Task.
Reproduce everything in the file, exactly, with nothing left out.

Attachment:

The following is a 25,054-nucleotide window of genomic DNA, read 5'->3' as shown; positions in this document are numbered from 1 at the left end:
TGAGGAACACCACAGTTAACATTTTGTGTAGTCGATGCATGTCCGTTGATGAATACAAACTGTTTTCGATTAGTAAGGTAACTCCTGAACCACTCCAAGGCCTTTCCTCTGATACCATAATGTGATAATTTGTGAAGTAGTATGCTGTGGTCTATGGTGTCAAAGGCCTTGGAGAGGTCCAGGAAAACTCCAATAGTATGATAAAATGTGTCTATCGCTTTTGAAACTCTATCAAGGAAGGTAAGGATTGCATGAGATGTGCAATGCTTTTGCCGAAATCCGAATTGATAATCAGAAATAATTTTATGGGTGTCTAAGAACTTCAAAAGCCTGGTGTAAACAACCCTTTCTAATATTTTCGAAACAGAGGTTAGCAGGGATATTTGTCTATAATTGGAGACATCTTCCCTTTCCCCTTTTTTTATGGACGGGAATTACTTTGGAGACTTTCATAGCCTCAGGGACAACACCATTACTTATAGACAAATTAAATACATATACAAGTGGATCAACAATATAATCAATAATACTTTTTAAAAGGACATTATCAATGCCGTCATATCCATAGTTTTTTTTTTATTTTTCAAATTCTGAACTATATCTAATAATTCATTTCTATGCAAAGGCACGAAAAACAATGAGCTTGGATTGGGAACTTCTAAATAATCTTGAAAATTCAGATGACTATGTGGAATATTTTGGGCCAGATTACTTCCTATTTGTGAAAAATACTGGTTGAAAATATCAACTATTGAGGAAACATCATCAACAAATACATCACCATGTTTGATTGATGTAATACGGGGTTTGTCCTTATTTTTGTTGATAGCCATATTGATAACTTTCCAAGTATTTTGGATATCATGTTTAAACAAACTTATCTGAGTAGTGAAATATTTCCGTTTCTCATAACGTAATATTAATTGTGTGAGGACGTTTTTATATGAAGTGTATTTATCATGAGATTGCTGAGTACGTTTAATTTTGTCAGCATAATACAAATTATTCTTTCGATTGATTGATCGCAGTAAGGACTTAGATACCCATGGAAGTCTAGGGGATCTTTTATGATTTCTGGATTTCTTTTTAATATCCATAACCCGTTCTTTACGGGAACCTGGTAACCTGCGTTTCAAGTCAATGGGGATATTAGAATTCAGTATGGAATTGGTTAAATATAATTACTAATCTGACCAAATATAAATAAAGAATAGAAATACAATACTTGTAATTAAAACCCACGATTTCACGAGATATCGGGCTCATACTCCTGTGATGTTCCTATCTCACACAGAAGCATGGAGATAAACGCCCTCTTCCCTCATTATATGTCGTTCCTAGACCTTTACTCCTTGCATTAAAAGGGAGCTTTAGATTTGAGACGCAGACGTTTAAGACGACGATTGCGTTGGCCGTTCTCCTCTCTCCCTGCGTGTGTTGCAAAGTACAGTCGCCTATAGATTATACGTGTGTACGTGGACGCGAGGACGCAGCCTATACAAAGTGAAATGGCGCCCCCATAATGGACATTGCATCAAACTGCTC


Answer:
The following is a 25,054-nucleotide window of genomic DNA, read 5'->3' as shown; positions in this document are numbered from 1 at the left end:
TGAGGAACACCACAGTTAACATTTTGTGTAGTCGATGCATGTCCGTTGATGAATACAAACTGTTTTCGATTAGTAAGGTAACTCCTGAACCACTCCAAGGCCTTTCCTCTGATACCATAATGTGATAATTTGTGAAGTAGTATGCTGTGGTCTATGGTGTCAAAGGCCTTGGAGAGGTCCAGGAAAACTCCAATAGTATGATAAAATGTGTCTATCGCTTTTGAAACTCTATCAAGGAAGGTAAGGATTGCATGAGATGTGCAATGCTTTTGCCGAAATCCGAATTGATAATCAGAAATAATTTTATGGGTGTCTAAGAACTTCAAAAGCCTGGTGTAAACAACCCTTTCTAATATTTTCGAAACAGAGGTTAGCAGGGATATTTGTCTATAATTGGAGACATCTTCCCTTTCCCCTTTTTTTATGGACGGGAATTACTTTGGAGACTTTCATAGCCTCAGGGACAACACCATTACTTATAGACAAATTAAATACATATACAAGTGGATCAACAATATAATCAATAATACTTTTTAAAAGGACATTATCAATGCCGTCATATCCATAGTTTTTTTTTTATTTTTCAAATTCTGAACTATATCTAATAATTCATTTCTATGCAAAGGCACGAAAAACAATGAGCTTGGATTGGGAACTTCTAAATAATCTTGAAAATTCAGATGACTATGTGGAATATTTTGGGCCAGATTACTTCCTATTTGTGAAAAATACTGGTTGAAAATATCAACTATTGAGGAAACATCATCAACAAATACATCACCATGTTTGATTGATGTAATACGGGGTTTGTCCTTATTTTTGTTGATAGCCATATTGATAACTTTCCAAGTATTTTGGATATCATGTTTAAACAAACTTATCTGAGTAGTGAAATATTTCCGTTTCTCATAACGTAATATTAATTGTGTGAGGACGTTTTTATATGAAGTGTATTTATCATGAGATTGCTGAGTACGTTTAATTTTGTCAGCATAATACAAATTATTCTTTCGATTGATTGATCGCAGTAAGGACTTAGATACCCATGGAAGTCTAGGGGATCTTTTATGATTTCTGGATTTCTTTTTAATATCCATAACCCGTTCTTTACGGGAACCTGGTAACCTGCGTTTCAAGTCAATGGGGATATTAGAATTCAGTATGGAATTGGTTAAATATAATTACTAATCTGACCAAATATAAATAAAGAATAGAAATACAATACTTGTAATTAAAACCCACGATTTCACGAGATATCGGGCTCATACTCCTGTGATGTTCCTATCTCACACAGAAGCATGGAGATAAACGCCCTCTTCCCTCATTATATGTCGTTCCTAGACCTTTACTCCTTGCATTAAAAGGGAGCTTTAGATTTGAGACGCAGACGTTTAAGACGACGATTGCGTTGGCCGTTCTCCTCTCTCCCTGCGTGTGTTGCAAAGTACAGTCGCCTATAGATTATACGTGTGTACGTGGACGCGAGGACGCAGCCTATACAAAGTGAAATGGCGCCCCCATAATGGACATTGCATCAAACTGCTC